'Serial misconduct and perversion': Trump accusers describe incidents 'a thousand times worse than what Franken has done'
Rachel Crooks, Samantha Holvey and Jessica Leeds with documentarian Robert Greenwald (Photo: Screen capture)

A total of 16 women joined together Monday to address their stories of sexual assault and sexual harassment at the hands of President Donald Trump.


While many of these women came forward during the 2016 election, the Trump campaign attacked them, their lives and many right-wing activists invented information designed to discredit them.

The three women that spoke earlier to Megyn Kelly sat at a table with documentarian Robert Greenwald of Brave New Films. He commended the reporters who have investigated the many accounts across all industries about sexual harassment.

"There was one man that wasn't being held accountable -- who's not being called out," Greenwald said. That's why he decided to create the documentary with the women.

"It really had an impact on your heart, your soul, your emotions," Greenwald said. He noted that so many women came forward to warn Americans, but "attention was not paid."

Today, Greenwald said "we know better. We know a lot better," when it comes to predators. He demanded those in politics to act against anyone of either party not to give anyone "a pass."

Jessica Leeds, Samantha Holvey and Rachel Crooks each introduced themselves, telling story after story of their horrifying encounters with Trump.

"I have a new dream now that this man will be held accountable for his actions and that future women will not be treated as less than just because they are a woman," Holvey said.

Crooks noted that given Trump owned the building in which she worked, she didn't have any power to do anything.

"Given this hostile work environment, my only solution at the time was to simply avoid additional encounters with him," Crooks said. "I do realize that in the grand scheme of things there are far worse cases of sexual harassment, misconduct and assault. But make no mistake, there is no acceptable level of this behavior. That some men think they can use their power, position or notoriety to demean attack women speaks to their character and not ours. Which, believe me, is a tough lesson learned."

She went on to say that it was only through other remarkably similar accounts that she felt empowered to come forward.

"Instead, this was serial misconduct and perversion on the part of Mr. Trump," Crooks continued. "Unfortunately, this behavior isn't rare in our society. Many women of any background can be victims. The only reason I am here today is because this offender is the president of our country."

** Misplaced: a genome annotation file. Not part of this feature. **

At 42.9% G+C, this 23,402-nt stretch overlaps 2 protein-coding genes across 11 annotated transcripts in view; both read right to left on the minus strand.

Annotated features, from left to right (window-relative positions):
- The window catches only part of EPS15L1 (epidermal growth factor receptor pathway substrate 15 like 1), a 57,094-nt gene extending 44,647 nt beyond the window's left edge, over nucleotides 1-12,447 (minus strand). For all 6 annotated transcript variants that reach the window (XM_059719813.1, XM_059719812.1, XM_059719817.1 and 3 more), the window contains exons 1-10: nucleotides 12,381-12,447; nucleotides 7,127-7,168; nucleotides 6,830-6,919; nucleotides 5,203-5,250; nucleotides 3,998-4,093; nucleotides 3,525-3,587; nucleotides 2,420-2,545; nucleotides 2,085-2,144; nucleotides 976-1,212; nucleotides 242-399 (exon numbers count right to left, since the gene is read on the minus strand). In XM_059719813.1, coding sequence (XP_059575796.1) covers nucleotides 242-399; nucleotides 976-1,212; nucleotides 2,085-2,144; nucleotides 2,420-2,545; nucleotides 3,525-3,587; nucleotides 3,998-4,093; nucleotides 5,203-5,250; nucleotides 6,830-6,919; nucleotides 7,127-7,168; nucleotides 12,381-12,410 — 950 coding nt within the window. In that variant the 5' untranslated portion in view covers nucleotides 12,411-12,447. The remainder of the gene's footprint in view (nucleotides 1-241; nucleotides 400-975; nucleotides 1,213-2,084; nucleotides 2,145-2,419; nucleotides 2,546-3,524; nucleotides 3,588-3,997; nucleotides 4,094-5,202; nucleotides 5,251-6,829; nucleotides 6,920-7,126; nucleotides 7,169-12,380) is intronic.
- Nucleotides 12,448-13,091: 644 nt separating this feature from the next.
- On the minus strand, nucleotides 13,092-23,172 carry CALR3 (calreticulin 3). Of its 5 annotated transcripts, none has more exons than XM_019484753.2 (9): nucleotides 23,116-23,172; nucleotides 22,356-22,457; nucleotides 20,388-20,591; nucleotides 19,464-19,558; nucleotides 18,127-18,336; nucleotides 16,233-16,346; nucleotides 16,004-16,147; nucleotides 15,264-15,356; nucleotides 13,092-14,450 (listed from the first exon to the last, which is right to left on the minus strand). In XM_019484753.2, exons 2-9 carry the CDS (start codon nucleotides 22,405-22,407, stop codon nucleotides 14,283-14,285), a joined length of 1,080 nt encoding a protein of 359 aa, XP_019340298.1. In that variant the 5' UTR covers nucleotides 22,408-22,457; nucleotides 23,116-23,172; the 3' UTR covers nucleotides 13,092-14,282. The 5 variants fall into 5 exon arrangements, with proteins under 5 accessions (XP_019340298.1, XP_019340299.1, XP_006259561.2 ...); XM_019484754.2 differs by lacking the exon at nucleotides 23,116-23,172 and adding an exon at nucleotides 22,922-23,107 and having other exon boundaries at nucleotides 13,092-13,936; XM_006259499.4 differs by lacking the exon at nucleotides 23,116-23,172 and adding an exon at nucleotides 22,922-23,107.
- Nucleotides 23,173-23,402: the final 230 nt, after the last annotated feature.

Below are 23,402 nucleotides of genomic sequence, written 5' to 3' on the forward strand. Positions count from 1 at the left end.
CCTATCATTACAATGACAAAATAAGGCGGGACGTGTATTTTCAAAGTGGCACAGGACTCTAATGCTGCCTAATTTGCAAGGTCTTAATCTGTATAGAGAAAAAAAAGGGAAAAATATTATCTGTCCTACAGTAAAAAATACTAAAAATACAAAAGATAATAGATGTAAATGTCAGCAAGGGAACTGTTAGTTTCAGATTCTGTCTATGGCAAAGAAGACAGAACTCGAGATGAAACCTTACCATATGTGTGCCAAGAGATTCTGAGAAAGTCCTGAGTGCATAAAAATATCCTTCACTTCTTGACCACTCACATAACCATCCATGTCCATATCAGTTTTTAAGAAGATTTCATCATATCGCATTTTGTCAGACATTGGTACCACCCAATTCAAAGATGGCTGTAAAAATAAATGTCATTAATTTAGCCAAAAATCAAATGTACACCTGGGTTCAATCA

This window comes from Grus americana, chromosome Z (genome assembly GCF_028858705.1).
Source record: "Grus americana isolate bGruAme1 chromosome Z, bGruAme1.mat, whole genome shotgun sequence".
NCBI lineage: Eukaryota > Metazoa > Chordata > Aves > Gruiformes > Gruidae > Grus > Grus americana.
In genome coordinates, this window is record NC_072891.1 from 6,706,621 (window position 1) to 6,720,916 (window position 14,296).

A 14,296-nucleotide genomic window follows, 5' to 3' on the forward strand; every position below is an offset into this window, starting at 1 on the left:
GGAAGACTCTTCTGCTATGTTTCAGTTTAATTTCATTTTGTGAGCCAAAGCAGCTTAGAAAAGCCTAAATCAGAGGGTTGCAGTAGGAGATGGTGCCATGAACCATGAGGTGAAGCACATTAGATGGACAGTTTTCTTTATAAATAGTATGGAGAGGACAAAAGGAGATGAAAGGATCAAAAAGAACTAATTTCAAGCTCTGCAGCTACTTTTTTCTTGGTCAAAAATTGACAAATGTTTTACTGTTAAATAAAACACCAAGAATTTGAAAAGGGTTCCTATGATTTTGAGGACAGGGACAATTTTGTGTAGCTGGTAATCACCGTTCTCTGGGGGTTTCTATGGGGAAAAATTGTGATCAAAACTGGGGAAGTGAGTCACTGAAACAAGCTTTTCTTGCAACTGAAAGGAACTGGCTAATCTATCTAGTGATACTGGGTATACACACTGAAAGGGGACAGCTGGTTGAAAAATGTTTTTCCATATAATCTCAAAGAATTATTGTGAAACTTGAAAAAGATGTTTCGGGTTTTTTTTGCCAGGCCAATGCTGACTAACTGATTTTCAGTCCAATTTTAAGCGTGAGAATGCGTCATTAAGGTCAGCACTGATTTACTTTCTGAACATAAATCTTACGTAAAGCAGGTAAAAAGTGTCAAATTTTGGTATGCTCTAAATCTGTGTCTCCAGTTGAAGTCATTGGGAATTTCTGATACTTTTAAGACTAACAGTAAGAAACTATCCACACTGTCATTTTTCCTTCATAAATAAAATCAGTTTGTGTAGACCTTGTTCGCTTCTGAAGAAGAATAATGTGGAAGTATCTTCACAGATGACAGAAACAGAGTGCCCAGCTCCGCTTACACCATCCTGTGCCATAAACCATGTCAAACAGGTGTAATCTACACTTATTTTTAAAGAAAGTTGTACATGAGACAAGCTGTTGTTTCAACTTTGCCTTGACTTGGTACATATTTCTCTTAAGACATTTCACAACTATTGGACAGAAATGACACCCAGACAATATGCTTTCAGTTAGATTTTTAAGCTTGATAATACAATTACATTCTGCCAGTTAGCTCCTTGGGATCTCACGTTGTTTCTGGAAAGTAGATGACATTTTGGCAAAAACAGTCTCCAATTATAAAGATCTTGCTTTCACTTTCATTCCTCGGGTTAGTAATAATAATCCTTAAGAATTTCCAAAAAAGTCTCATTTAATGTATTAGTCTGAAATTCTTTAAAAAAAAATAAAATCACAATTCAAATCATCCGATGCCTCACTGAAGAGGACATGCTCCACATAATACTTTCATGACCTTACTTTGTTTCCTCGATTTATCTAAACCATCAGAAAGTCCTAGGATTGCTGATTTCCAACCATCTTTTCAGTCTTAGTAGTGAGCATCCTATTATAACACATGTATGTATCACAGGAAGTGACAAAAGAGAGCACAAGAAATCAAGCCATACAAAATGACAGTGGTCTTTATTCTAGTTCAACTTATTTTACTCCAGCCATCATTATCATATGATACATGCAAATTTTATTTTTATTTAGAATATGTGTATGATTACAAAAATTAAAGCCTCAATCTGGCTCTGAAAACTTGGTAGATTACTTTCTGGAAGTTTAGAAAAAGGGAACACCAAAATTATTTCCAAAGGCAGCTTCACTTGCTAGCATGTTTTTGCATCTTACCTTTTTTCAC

She went on to note that Trump had dismissed his "Access Hollywood" tape as "locker room talk," but "having been the victim of such actions, I knew better."

She asked that some things should transcend politics and that all people, regardless of position or power be held accountable for their actions, including Trump.

Leeds walked through her disgusting story and further encounter, saying that she never once anticipated being on the front page of a newspaper. She was “absolutely destroyed” by Trump's election.

"The United States is a big strong country," Leeds said that she thought at the time. "We can survive this person."

But women kept coming up to her in public and told Leeds their own story. She said that she had hoped things were better for women in business, but "apparently I was wrong." When the Harvey Weinstein story hit and woman after woman began to come forward, people were finally being held accountable.

"Except for our president," Leeds said. She quoted Trump's White House, who has said that the women are all "liars." She noted that some are holding men accountable for bad behavior, however, "our president is not being held accountable for what he is and who he is."

Leeds said that this is part of the problem that is happening in Alabama. Crooks agreed, saying that Trump endorsed Roy Moore because he denied the allegations and it "worked for him."

Lisa Boyne spoke via phone to the press conference, telling her own story of being invited to a dinner party with Trump in the West Village. She said that he wanted the women to rate other women on a 1 to 10 scale. While at dinner, the men used the table as a "casting couch." The women were brought to the table one by one and he told them to walk across the table. Boyne said that Trump looked up their skirts as they walked by.

She said that John Casablancas ordered her to drink more but she refused and he was bothered by her refusal. She ultimately excused herself to the ladies room and from the restaurant. She explained that over the years her story was met with shame and questions of why she was there. She tried to pitch it to reporters, but no one wanted to hear it.

"As a parent I was so deeply deeply offended... because he had a son around the age of my son and what sort of values are we teaching our children when we say that something like rape is 'locker room talk,'" she shouted. "And that her husband talking about that is 'boy talk.' Everybody is normalizing as something that boys and men say in the locker room. That is the talk of horrible people and Trump keeps staying it to the press pool. And you're all taking it in like it's normal. It is not a normal way for people to talk. Why aren't people calling him out on that. Something that is so horrific -- I'm so fed up of listening to people. We take it in like it's nothing. We shouldn't teach our boys to talk like this."

She went on to say it was "one thousand times worse that what Al Franken has done."

Watch the full event below:

You can watch the clip of the Brave New Films documentary below: